The Use of Anencephalic Organs: Historical and Ethical Dimensions

June 1990 | Larry R. Churchill

The condition of newborn infants with anencephaly, a neural tube defect, is incurable and uniformly fatal. Although physicians reached a consensus two decades ago on the appropriateness of using these infants’ organs, ethical and legal questioning has since challenged the grounds on which medical authorities justified transplantation. Advocates have proposed three conceptual strategies to warrant procuring anencephalics’ organs: redefining death, excluding the infants from possessing personhood, and intubating and ventilating them while keeping a vigil for brain death. Each of these conceptual schemes has arguable shortcomings in its construction, however; as such, the case for using anencephalic infants as sources of organs has yet to be conclusively demonstrated.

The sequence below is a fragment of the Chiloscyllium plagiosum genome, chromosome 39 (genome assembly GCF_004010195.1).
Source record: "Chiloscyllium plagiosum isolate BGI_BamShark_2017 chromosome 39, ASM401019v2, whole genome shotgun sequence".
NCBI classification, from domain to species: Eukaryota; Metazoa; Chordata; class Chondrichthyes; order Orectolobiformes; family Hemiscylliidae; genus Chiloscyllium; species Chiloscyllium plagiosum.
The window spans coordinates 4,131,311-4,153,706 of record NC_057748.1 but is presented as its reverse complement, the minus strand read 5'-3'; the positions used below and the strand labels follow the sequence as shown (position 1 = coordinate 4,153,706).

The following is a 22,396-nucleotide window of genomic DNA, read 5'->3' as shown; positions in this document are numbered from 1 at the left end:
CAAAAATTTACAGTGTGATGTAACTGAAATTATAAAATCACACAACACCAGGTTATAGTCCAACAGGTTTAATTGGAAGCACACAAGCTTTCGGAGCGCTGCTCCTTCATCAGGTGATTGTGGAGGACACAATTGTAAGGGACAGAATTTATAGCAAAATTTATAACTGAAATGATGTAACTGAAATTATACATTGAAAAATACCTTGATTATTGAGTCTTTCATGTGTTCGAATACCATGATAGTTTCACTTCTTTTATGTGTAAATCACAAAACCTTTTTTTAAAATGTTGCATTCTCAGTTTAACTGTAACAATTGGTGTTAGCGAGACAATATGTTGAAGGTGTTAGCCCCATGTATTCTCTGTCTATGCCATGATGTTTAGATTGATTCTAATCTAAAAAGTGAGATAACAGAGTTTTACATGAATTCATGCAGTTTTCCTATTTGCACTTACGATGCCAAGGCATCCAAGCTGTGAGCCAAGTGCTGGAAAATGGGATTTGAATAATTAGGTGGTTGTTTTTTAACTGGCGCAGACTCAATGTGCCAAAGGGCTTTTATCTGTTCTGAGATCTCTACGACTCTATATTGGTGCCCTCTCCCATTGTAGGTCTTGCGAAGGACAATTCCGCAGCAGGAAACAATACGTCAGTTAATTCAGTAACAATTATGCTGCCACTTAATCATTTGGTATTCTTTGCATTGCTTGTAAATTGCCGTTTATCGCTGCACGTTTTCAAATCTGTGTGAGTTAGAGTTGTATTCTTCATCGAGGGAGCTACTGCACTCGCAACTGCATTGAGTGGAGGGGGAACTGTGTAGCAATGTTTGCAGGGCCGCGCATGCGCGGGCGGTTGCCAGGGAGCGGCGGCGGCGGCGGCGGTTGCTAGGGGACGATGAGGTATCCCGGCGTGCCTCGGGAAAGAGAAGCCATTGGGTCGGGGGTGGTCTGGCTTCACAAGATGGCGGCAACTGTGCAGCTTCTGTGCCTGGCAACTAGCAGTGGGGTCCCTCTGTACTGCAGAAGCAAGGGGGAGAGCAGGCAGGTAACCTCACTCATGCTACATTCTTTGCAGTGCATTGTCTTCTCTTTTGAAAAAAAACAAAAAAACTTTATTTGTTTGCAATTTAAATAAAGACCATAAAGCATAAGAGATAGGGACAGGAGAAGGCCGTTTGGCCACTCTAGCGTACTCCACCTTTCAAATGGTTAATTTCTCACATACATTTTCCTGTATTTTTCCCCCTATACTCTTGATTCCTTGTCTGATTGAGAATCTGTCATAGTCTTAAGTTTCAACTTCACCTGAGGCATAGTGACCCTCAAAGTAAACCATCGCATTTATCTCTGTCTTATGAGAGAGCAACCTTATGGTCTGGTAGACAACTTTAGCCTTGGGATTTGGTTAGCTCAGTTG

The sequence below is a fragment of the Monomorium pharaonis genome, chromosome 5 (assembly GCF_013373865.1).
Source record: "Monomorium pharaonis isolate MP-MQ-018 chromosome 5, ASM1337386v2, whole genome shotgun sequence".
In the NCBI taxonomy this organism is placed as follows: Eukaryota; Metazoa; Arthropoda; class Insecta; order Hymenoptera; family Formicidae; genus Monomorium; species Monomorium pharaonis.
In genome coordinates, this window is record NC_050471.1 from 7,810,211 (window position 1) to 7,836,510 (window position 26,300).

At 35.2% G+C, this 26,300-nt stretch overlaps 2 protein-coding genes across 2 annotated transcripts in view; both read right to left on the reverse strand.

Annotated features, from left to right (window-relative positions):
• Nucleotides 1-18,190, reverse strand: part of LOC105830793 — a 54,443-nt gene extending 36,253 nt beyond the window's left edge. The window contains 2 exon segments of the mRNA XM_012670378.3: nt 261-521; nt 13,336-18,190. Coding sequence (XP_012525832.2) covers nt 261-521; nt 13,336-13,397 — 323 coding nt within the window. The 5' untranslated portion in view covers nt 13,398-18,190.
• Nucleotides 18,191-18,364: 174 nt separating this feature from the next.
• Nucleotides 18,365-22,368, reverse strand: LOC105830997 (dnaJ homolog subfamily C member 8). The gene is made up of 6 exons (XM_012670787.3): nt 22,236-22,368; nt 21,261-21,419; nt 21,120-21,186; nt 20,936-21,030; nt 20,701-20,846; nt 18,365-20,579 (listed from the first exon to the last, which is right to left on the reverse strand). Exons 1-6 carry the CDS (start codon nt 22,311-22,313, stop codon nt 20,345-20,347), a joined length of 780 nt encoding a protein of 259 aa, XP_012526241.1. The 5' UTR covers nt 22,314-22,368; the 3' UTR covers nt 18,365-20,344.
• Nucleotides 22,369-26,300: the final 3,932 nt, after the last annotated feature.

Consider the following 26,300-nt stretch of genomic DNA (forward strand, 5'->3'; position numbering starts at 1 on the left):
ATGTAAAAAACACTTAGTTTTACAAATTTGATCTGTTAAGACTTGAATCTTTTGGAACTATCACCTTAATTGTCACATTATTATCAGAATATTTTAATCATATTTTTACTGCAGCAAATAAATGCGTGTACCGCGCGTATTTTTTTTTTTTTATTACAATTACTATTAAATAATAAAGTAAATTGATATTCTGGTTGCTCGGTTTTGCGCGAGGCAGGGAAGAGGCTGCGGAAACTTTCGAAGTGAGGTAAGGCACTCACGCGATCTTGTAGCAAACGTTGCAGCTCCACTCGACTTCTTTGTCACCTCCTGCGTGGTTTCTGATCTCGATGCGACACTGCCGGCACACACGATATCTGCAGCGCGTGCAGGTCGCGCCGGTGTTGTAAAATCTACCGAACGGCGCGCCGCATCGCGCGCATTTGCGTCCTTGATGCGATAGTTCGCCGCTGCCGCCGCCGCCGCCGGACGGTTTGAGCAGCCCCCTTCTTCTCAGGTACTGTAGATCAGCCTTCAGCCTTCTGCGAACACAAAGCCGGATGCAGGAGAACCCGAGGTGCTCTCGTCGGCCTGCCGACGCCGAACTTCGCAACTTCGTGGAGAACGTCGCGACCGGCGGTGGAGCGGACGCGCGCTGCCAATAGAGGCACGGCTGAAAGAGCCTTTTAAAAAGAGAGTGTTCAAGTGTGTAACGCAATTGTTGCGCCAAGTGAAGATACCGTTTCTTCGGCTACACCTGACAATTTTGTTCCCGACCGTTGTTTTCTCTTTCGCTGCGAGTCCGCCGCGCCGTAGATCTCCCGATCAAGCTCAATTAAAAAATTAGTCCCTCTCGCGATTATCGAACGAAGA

Author(s): Larry R. Churchill

Download the Article

Read on JSTOR

Volume 68, Issue 2 (pages 147–169)
Published in 1990